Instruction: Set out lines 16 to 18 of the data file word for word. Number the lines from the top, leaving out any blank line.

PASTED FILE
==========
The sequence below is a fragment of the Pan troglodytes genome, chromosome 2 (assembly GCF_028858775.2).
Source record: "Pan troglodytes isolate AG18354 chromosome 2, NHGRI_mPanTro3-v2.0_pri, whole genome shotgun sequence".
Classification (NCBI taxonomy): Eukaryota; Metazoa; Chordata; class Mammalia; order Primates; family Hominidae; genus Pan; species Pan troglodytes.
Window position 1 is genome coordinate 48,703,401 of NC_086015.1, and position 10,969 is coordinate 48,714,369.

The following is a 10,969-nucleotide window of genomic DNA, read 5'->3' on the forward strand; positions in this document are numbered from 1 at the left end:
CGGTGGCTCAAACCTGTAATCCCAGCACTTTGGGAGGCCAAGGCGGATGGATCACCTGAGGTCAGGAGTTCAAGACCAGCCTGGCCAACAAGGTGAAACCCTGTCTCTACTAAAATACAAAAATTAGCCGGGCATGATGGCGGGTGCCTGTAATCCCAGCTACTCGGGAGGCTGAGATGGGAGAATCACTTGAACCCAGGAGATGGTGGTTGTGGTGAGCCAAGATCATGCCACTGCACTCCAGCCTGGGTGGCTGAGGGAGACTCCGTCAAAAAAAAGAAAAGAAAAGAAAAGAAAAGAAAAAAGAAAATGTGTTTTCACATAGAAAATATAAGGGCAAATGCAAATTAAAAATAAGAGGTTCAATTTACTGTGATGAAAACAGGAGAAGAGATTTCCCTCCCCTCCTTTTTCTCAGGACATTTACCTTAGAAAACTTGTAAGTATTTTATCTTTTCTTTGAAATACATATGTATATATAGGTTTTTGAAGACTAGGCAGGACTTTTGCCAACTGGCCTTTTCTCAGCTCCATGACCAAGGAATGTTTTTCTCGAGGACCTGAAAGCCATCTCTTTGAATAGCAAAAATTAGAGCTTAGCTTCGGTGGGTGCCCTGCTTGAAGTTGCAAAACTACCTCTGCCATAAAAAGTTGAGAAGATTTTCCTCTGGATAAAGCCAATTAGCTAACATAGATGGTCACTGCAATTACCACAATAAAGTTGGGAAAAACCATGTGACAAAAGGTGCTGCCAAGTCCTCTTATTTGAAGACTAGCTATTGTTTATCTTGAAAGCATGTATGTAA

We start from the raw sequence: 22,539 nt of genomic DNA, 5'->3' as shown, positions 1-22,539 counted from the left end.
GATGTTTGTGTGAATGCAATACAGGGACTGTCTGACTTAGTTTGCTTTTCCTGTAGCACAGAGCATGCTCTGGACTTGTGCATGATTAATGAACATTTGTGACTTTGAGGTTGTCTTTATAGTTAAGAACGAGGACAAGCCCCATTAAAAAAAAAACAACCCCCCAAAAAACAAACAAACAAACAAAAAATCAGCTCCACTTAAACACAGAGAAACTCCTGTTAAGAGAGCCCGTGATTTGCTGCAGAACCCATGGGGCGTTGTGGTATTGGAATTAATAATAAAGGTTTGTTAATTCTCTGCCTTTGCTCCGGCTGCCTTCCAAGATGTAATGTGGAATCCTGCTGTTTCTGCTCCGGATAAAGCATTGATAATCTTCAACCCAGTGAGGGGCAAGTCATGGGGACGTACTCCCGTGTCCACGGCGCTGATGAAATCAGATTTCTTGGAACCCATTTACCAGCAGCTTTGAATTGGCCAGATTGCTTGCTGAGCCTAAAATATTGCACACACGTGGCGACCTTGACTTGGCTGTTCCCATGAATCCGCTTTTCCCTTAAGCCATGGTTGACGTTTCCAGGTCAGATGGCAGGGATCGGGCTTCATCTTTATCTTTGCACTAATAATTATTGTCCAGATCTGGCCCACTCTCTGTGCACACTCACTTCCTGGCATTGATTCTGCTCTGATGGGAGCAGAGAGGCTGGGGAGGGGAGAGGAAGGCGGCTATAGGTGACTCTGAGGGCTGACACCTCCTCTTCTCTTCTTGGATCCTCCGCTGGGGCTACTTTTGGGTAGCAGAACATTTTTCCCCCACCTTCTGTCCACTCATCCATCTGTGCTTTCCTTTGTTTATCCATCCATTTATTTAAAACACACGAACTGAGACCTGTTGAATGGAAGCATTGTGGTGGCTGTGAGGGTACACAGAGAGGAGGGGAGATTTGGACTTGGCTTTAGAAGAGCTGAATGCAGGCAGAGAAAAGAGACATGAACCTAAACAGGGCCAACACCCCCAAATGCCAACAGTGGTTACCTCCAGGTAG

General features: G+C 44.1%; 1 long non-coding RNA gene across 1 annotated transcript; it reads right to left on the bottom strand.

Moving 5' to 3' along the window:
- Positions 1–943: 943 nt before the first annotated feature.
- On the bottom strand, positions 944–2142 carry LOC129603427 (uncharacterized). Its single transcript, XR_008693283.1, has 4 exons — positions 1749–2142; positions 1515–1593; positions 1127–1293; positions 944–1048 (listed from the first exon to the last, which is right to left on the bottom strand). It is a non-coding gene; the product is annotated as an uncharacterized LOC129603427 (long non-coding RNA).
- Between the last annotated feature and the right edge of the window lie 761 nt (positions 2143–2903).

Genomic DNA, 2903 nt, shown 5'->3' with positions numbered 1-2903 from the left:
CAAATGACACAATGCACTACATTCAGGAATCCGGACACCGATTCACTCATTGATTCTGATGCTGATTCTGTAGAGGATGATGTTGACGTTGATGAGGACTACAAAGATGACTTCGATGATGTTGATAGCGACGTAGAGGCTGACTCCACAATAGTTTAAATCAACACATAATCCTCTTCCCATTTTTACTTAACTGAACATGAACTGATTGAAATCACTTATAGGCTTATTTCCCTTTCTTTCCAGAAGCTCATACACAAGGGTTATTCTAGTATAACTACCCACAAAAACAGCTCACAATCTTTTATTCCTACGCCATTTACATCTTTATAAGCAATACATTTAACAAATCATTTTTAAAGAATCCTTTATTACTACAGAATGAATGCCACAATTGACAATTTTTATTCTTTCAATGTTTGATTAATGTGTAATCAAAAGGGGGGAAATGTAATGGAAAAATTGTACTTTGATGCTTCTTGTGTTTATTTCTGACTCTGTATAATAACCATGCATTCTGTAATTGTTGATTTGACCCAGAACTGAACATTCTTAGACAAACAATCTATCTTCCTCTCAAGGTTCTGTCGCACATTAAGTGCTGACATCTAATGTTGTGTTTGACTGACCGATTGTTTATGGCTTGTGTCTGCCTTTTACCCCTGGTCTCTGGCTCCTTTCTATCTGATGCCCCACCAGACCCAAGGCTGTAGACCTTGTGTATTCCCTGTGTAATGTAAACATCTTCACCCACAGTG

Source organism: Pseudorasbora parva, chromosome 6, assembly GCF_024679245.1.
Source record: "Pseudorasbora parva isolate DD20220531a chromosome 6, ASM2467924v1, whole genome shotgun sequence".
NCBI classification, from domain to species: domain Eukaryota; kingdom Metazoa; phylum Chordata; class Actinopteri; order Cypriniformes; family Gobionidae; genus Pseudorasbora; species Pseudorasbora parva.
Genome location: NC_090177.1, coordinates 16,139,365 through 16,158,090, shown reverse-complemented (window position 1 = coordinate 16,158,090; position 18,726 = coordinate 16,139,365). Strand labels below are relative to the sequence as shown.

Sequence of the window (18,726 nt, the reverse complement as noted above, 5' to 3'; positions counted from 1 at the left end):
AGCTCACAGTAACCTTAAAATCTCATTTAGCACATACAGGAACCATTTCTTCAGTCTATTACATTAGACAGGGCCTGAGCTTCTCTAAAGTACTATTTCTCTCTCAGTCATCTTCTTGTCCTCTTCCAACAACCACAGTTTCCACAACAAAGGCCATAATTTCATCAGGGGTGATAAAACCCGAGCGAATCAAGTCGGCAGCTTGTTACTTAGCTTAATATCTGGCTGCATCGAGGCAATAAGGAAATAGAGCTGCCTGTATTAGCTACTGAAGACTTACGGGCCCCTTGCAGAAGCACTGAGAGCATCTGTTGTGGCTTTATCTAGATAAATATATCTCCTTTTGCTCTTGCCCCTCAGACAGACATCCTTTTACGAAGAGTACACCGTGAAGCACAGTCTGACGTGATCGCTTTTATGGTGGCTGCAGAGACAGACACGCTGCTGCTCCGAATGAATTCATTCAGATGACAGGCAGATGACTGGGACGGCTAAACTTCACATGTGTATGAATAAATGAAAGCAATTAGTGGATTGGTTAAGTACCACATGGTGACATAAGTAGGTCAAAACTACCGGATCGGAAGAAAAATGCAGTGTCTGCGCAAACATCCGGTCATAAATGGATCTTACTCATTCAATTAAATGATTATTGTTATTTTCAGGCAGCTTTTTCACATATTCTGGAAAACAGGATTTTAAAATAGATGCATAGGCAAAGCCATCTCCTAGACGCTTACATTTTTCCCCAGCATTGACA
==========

Source organism: Pseudorasbora parva, chromosome 6, assembly GCF_024679245.1.
Source record: "Pseudorasbora parva isolate DD20220531a chromosome 6, ASM2467924v1, whole genome shotgun sequence".
NCBI classification, from domain to species: domain Eukaryota; kingdom Metazoa; phylum Chordata; class Actinopteri; order Cypriniformes; family Gobionidae; genus Pseudorasbora; species Pseudorasbora parva.